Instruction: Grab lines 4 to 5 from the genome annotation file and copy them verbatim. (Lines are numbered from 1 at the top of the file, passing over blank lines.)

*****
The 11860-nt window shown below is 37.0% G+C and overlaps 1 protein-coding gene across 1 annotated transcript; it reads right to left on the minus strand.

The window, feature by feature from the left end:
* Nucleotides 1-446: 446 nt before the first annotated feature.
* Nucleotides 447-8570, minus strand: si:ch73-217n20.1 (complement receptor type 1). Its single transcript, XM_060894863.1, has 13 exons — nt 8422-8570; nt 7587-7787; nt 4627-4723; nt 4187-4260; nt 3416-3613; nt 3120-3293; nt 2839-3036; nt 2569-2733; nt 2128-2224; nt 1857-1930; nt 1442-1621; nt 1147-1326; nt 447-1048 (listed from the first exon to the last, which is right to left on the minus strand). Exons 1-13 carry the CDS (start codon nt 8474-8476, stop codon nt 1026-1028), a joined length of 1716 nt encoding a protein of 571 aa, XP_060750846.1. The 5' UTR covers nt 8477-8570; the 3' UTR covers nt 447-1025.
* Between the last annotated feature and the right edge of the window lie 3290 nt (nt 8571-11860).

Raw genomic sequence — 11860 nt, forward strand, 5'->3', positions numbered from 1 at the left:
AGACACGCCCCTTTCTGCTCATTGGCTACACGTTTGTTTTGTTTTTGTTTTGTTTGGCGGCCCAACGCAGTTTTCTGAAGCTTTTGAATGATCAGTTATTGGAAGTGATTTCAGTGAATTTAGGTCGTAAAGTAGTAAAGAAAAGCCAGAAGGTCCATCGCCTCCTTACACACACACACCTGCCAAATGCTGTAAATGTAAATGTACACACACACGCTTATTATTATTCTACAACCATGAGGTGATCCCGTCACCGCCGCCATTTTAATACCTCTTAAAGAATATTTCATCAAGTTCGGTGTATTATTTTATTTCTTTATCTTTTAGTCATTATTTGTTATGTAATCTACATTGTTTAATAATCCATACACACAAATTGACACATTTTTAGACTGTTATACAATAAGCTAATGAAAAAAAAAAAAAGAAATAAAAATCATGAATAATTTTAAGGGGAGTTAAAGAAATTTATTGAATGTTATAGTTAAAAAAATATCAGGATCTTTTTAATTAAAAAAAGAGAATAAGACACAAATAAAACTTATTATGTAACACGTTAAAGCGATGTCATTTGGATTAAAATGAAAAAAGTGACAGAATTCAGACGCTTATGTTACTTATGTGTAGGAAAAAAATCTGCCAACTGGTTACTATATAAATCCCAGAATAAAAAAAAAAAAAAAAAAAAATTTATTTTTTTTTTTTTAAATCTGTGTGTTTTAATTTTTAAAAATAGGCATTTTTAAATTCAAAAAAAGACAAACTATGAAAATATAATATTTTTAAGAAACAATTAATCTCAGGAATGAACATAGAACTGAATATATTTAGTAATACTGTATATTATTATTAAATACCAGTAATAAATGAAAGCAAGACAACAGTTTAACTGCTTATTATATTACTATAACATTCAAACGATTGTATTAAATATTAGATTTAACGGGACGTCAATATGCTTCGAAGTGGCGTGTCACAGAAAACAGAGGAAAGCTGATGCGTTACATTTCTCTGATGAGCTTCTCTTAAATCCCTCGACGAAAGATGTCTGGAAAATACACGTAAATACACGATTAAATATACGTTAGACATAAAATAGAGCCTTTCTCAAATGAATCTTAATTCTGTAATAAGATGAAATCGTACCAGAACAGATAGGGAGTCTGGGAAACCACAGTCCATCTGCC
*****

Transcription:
* Nucleotides 447-8570, minus strand: si:ch73-217n20.1 (complement receptor type 1). Its single transcript, XM_060894863.1, has 13 exons — nt 8422-8570; nt 7587-7787; nt 4627-4723; nt 4187-4260; nt 3416-3613; nt 3120-3293; nt 2839-3036; nt 2569-2733; nt 2128-2224; nt 1857-1930; nt 1442-1621; nt 1147-1326; nt 447-1048 (listed from the first exon to the last, which is right to left on the minus strand). Exons 1-13 carry the CDS (start codon nt 8474-8476, stop codon nt 1026-1028), a joined length of 1716 nt encoding a protein of 571 aa, XP_060750846.1. The 5' UTR covers nt 8477-8570; the 3' UTR covers nt 447-1025.
* Between the last annotated feature and the right edge of the window lie 3290 nt (nt 8571-11860).